A significant side effect for LHC patients post chemotherapy is persistent mental and physical fatigue, with long duration or onerous testing protocols presenting a significant burden for patients. Currently, there are numerous submaximal cycling or walking exercise tests that have and continue to be used clinically and in research, however the API is unique in its short duration and relative ease of administration.

Due to the multifactorial nature of cancer and its treatment side effects, both research and clinical assessment often requires the testing of multiple factors during one session. Well documented side effects such as cognitive impairments (Robert and Raffa, 2010) (‘chemo brain’ or ‘chemo fog’) and cancer related fatigue (Curt et al., 2000) may significantly impair patients’ abilities to engage in and concentrate during long testing sessions and may compromise the validity of their results. The average RPE values during the trials in the current study were 12.39 and 12. 40 respectively, indicating a perceived exertion just below ‘somewhat hard’. This result confirms that participants were required to exert some effort, yet did not consider the protocol to be overly demanding. Additionally, all participants were able to achieve their THR, and returned for the second testing session.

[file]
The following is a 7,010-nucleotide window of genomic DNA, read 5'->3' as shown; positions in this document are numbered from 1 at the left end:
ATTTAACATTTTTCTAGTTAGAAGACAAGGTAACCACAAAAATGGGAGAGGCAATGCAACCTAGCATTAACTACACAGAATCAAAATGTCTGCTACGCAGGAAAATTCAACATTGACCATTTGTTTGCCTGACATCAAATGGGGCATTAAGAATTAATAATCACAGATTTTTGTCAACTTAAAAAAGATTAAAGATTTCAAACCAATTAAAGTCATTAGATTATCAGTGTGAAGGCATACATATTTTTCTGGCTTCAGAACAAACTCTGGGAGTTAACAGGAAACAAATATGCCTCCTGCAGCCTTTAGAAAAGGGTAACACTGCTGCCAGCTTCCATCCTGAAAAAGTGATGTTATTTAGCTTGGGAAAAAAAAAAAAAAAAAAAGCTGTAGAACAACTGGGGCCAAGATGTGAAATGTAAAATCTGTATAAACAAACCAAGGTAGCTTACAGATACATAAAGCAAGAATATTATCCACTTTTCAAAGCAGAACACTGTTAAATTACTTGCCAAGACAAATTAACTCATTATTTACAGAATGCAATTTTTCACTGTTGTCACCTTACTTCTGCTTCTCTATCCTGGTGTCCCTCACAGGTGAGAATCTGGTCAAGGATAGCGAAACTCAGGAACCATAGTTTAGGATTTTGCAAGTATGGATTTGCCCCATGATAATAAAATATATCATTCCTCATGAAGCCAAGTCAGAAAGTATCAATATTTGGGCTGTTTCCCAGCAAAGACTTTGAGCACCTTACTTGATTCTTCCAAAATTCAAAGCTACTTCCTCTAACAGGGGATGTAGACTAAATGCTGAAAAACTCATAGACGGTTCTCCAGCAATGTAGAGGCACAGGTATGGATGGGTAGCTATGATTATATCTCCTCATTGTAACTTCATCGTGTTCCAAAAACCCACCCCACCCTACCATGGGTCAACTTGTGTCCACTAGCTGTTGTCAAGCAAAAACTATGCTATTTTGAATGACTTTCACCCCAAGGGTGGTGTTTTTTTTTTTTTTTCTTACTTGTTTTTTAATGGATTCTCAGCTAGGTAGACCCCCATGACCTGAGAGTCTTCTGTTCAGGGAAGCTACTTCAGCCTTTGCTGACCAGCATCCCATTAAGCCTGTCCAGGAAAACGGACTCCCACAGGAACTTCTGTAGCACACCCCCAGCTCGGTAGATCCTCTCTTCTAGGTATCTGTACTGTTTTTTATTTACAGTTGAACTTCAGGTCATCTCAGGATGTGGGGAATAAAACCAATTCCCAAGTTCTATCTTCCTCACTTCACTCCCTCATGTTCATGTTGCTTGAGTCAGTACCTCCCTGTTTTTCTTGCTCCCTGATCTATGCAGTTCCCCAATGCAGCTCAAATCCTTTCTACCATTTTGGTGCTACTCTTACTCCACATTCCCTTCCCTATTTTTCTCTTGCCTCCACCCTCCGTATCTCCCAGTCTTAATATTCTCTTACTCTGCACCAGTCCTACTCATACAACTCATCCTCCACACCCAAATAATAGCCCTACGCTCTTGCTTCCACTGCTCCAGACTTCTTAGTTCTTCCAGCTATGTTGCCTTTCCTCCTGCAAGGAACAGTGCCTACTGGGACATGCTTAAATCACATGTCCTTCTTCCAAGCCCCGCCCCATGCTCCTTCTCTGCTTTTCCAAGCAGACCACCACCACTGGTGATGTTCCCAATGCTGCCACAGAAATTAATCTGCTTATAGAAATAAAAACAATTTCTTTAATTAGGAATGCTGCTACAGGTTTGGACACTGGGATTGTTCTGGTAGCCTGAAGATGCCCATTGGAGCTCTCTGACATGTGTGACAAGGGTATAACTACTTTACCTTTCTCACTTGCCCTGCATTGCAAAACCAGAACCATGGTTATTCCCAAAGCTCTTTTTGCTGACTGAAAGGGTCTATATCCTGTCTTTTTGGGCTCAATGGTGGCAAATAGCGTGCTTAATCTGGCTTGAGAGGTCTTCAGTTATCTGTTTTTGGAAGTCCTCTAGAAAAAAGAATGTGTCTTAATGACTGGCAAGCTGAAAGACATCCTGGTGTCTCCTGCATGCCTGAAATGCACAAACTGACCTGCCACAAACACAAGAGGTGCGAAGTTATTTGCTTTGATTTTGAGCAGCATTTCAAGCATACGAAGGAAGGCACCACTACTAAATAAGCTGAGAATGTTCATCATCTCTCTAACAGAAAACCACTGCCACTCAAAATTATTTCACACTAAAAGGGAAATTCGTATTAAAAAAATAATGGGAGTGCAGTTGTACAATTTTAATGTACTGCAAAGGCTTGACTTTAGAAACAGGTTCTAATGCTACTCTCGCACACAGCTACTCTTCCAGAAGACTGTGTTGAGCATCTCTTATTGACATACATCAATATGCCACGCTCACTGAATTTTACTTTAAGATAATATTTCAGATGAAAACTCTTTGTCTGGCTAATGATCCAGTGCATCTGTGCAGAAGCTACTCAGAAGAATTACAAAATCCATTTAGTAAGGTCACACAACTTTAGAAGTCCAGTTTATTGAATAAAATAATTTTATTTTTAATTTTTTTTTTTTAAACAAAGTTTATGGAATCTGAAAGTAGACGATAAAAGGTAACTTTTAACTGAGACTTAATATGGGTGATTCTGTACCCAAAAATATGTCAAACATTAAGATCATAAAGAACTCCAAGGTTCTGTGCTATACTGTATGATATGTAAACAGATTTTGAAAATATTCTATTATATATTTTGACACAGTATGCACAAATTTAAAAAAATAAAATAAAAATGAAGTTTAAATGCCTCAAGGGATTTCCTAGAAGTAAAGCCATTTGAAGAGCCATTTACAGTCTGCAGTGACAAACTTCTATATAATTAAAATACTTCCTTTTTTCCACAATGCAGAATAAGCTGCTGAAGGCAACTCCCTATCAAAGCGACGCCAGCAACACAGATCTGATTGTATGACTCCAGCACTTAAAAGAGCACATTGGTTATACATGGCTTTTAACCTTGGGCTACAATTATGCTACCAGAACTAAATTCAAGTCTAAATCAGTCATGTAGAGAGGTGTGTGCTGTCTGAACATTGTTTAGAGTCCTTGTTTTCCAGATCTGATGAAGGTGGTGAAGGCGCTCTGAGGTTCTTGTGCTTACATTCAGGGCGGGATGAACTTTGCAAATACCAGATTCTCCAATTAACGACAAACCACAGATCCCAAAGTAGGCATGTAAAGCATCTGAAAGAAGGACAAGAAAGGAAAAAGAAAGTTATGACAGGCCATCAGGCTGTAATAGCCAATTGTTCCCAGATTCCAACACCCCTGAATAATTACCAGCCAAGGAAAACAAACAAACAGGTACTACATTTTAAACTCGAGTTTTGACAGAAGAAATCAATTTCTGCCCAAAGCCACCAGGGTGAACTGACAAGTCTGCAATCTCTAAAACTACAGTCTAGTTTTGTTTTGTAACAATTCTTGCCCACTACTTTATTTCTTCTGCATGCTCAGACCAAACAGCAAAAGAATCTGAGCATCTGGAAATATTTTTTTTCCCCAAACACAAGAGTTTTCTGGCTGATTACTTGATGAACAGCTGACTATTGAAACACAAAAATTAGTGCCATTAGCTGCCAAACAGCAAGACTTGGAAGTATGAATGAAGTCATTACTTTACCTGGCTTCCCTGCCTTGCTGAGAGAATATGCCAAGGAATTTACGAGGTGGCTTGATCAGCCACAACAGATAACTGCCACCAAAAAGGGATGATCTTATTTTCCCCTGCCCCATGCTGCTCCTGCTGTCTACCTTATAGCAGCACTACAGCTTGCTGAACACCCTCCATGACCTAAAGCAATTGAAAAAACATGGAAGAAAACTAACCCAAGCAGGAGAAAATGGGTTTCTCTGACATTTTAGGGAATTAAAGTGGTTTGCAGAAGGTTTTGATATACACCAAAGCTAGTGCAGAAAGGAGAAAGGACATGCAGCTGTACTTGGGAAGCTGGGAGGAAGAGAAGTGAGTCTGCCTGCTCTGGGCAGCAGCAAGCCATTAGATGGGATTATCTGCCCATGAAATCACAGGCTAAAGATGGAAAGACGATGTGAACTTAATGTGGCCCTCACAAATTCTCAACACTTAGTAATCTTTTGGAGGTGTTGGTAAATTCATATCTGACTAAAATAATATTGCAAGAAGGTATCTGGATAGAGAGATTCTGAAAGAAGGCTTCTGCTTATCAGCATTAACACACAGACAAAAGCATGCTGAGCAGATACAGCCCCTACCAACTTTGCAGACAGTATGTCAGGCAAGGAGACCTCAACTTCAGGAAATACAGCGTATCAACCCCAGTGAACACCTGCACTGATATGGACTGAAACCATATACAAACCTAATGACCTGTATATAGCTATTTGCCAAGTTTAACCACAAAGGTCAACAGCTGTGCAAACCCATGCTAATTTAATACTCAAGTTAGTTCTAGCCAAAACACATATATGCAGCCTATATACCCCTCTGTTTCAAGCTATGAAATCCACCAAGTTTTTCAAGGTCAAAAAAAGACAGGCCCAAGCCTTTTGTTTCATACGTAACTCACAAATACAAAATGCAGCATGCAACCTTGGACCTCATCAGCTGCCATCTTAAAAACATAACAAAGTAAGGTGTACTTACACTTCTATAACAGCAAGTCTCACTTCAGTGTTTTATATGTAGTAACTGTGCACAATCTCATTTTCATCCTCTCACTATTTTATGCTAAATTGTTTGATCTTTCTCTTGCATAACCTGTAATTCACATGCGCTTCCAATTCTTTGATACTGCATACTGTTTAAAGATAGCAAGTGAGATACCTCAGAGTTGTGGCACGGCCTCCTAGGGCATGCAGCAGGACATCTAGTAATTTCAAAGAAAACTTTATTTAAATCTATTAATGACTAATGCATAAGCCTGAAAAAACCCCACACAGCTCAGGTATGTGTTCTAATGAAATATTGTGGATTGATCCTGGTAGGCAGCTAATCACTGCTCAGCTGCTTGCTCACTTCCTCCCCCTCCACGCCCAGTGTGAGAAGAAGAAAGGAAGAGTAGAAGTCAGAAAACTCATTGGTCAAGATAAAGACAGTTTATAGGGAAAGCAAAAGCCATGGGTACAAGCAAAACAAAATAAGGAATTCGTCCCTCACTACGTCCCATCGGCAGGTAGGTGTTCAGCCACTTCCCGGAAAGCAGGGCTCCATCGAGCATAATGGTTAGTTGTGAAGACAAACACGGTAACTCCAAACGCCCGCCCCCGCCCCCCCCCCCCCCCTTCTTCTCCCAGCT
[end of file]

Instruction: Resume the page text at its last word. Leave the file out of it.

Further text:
Despite a number of participants reporting musculoskeletal and/or neuromuscular pathologies prior to the testing, all were able to successfully complete the stationary bike API without limitation or exacerbation of symptoms, with this evidenced by no significant difference in symptom distress scores pre and post testing. This, combined with the final average RPE scores noted above, suggests that the API protocol was well tolerated. Finally, the mean time of the test was 4.36 min, confirming the short duration of the protocol. The results are not confounded by the varied diagnoses as analysis protocols conducted were within individuals.